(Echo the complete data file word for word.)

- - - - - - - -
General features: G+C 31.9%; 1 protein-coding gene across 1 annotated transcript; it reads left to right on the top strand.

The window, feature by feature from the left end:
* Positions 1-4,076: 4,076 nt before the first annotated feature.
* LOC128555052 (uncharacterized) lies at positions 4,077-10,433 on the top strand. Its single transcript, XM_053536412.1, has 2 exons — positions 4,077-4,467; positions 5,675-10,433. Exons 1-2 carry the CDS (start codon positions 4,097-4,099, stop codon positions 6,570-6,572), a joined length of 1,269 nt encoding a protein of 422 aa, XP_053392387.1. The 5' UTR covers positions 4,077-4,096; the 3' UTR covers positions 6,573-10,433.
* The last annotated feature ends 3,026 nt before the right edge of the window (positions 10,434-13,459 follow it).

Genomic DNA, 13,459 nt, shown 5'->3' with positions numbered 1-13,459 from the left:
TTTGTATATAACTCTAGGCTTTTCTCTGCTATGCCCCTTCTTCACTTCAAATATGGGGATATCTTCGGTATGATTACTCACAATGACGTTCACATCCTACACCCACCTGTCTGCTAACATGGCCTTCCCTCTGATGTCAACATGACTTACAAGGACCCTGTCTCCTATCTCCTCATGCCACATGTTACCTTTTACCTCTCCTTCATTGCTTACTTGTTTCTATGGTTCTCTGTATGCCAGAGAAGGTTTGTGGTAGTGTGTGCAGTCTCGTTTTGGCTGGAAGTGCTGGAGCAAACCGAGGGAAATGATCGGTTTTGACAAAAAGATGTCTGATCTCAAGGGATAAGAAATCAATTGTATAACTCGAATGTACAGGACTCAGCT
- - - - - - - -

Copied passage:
General features: G+C 31.9%; 1 protein-coding gene across 1 annotated transcript; it reads left to right on the top strand.

The window, feature by feature from the left end:
* Positions 1-4,076: 4,076 nt before the first annotated feature.
* LOC128555052 (uncharacterized) lies at positions 4,077-10,433 on the top strand. Its single transcript, XM_053536412.1, has 2 exons — positions 4,077-4,467; positions 5,675-10,433. Exons 1-2 carry the CDS (start codon positions 4,097-4,099, stop codon positions 6,570-6,572), a joined length of 1,269 nt encoding a protein of 422 aa, XP_053392387.1. The 5' UTR covers positions 4,077-4,096; the 3' UTR covers positions 6,573-10,433.
* The last annotated feature ends 3,026 nt before the right edge of the window (positions 10,434-13,459 follow it).

Genomic DNA, 13,459 nt, shown 5'->3' with positions numbered 1-13,459 from the left:
TTTGTATATAACTCTAGGCTTTTCTCTGCTATGCCCCTTCTTCACTTCAAATATGGGGATATCTTCGGTATGATTACTCACAATGACGTTCACATCCTACACCCACCTGTCTGCTAACATGGCCTTCCCTCTGATGTCAACATGACTTACAAGGACCCTGTCTCCTATCTCCTCATGCCACATGTTACCTTTTACCTCTCCTTCATTGCTTACTTGTTTCTATGGTTCTCTGTATGCCAGAGAAGGTTTGTGGTAGTGTGTGCAGTCTCGTTTTGGCTGGAAGTGCTGGAGCAAACCGAGGGAAATGATCGGTTTTGACAAAAAGATGTCTGATCTCAAGGGATAAGAAATCAATTGTATAACTCGAATGTACAGGACTCAGCT